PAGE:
Increasingly, people are working from home or from client or partner premises or other locations. This article explores the safety risks and suggested controls.
Allowing staff to work from home is becoming more common, particularly where the nature of the work does not require face to face contact with fellow staff or customers, or involve physical tasks that need to be completed at the workplace. Reliable staff can generally work safely from home, but this situation may still create potential liabilities for the employer if not managed correctly. So how does an employer ensure a safe work environment in circumstances where they have no direct control?
Standard Requirements for Work at Home
The standard of safety for staff working at home needs to be the same as for your office. The challenge is how best to achieve this.
Common & Specific Risks
We need to identify all the common risks associated with working from home, as well as any special risks associated with the particular staff member’s home or location.
Common Home Hazards
The common hazards of working from home include:
- Inappropriate equipment or workstation;
- Poor workstation setup;
- Lack of training for specific tasks or for working alone;
- Poor posture or practices due to inadequate supervision;
- Reduced work and social contact required for effective work communication;
- Inadequate emergency plan or equipment e.g. no fire extinguisher;
- Lack of confidentiality of company documents and communications;
- Working alone eg collapse or medical condition;
- Inadequate; lighting, ventilation, heating or cooling and;
- Reduced ability to ensure safe work area, equipment and practices.
Special Home Hazards
The potential hazards that may be unique to the home or location include things like:
- Unsafe home if under construction or modifications;
- Unsafe electrical wiring or equipment;
- Lack of security of home or site eg burglary of company equipment or assault of staff member;
- Poor access or egress eg if need to evacuate home;
- Inadequacy of mobile phone reception or telephone line for routine or emergency contact;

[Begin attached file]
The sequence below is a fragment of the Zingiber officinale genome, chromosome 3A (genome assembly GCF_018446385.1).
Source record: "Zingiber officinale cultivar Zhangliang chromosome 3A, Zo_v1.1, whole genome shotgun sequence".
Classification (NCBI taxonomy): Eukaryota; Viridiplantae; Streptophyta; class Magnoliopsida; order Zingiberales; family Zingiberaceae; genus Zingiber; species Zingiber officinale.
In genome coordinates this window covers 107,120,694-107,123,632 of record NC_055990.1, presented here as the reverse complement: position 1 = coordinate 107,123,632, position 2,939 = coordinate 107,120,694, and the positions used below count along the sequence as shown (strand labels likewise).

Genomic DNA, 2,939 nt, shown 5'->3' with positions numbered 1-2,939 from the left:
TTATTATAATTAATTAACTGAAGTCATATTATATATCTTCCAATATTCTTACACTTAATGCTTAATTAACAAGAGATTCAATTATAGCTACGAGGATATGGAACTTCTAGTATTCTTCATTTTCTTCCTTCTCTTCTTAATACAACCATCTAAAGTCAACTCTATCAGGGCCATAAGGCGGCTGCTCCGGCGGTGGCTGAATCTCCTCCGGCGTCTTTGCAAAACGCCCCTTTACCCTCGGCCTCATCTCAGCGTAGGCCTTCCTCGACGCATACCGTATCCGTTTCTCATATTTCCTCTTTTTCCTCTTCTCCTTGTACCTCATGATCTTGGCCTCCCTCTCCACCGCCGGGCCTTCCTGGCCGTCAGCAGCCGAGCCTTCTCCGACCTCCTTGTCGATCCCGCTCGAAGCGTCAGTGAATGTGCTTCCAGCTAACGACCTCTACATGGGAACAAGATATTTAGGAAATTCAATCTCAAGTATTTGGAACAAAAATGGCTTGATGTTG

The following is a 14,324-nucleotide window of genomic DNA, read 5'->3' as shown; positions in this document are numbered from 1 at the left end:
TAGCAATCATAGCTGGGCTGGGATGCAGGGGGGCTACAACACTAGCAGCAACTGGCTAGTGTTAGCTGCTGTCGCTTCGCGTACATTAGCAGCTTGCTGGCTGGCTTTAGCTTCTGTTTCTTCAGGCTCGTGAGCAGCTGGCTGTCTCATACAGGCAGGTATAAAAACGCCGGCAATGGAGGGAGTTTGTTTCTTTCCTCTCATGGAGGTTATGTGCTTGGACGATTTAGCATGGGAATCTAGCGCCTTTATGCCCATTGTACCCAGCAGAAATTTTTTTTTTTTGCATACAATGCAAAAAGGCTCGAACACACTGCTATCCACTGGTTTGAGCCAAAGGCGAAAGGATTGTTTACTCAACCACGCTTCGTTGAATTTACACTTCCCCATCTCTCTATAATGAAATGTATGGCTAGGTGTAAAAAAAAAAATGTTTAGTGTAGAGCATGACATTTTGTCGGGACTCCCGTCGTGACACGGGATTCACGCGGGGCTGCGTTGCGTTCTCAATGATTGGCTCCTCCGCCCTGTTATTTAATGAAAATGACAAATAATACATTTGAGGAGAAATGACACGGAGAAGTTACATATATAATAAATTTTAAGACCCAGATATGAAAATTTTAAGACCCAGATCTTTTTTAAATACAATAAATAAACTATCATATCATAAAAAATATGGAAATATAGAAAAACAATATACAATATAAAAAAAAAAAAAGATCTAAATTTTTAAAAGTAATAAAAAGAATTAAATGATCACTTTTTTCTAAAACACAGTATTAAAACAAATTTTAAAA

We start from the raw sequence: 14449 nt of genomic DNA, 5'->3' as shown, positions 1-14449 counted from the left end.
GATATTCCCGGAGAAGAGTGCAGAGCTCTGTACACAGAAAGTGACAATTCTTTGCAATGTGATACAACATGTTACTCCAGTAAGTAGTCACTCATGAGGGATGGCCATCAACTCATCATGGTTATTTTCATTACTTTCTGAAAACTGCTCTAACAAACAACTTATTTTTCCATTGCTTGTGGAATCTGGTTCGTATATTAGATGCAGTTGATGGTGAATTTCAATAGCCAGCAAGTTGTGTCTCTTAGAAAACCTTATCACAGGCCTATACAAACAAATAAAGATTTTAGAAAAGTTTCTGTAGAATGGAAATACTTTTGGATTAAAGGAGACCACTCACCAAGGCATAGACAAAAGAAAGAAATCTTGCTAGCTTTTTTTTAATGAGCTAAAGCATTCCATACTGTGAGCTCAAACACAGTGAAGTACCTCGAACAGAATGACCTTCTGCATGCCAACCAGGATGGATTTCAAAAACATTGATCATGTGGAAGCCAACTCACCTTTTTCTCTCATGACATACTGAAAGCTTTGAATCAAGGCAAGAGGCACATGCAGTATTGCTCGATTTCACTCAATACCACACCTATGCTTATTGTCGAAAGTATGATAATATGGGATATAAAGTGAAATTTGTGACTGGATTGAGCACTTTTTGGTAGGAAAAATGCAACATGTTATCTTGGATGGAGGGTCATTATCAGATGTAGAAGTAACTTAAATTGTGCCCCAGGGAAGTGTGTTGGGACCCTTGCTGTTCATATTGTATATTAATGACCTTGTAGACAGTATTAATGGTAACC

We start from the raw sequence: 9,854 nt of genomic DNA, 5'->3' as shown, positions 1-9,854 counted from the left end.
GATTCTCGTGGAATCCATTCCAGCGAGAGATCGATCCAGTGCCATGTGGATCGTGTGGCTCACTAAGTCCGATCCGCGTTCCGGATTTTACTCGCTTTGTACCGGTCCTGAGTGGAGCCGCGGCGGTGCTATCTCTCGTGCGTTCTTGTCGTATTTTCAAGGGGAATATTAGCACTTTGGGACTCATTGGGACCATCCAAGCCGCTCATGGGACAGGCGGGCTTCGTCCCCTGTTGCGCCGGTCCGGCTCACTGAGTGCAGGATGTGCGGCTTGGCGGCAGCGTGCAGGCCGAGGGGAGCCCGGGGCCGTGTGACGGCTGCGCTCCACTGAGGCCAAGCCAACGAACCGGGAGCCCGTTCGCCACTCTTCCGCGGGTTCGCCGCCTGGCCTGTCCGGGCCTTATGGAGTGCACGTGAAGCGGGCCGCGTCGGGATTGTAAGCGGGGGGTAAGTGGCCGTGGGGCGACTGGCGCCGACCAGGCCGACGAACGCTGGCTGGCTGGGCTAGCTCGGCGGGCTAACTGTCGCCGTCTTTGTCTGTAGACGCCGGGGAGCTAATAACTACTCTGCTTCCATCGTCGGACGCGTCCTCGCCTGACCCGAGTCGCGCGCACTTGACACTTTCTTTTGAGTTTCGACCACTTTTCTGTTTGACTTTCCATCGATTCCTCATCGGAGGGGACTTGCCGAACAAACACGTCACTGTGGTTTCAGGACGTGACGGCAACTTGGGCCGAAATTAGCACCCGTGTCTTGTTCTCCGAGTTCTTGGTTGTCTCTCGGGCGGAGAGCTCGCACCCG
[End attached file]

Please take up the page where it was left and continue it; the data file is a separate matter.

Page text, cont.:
- Bush fire or flood zone (if in high risk period);
- Pets which could pose a risk to work colleagues or couriers delivering work materials;
- Presence of children in the home eg work equipment could fall on child if they pull on electrical cord.
Working from Home Policy
The first step to controlling risks associated with working from home is to develop a “Working From Home Policy”, which should contain, among other things:
- Whatever is adopted, it must ensure a safe workplace and safe systems of work;
- Consider the merits of each case individually;
- What are the business needs and any benefits of working from home;
- Assess the risks associated with; the work tasks, the home and location, and agree on suitable controls;
- Ensure worker has a suitable work area, equipment and support;
- Training provision to include; hazard identification, reporting of safety concerns, risk control and basic ergonomic principles.
Controlling Risks for Working from Home
Outlined below are three levels of assurance, the first offers the highest level of protection for the worker and organisation:
- Highest Level of Assurance - Independent Assessment of Home and Work
Have an independent assessment of the work tasks, equipment and home environment to identify the potential risks, and to document the required controls. Provide training and approve each person individually wishing to work from home. Agree on inspection and monitoring frequency of work related safety.
- Moderate Level of Assurance - Self Assessment of Home and Work
Provide basic training and have worker complete a self-assessment and possibly provide photographs of work area including pathway to facilities (kitchen, toilet and egress). Assist the worker with any corrective actions and confirm action completion.
- Low Level of Assurance- Provide Guidance for Safe Work at Home
Provide home workers with safety information (possibly including a checklist) to help them to set up and work safely at home.
Duty of Care for Staff Working at Home
The general duty of care in each jurisdiction requires managers to ensure safe working conditions for those working from home. Regulation 3.1.3 of the harmonised (national) WHS Regulations requires a system for regular communication with persons working alone (at home) and means for rendering emergency assistance if needed.
Note: This article updates an earlier article (Sep 2011) and focuses on the needs of permanent or semi-permanent arrangements for working at home. Separate articles will follow in future newsletters on casual working from home e.g. one-off days, and travelling for work.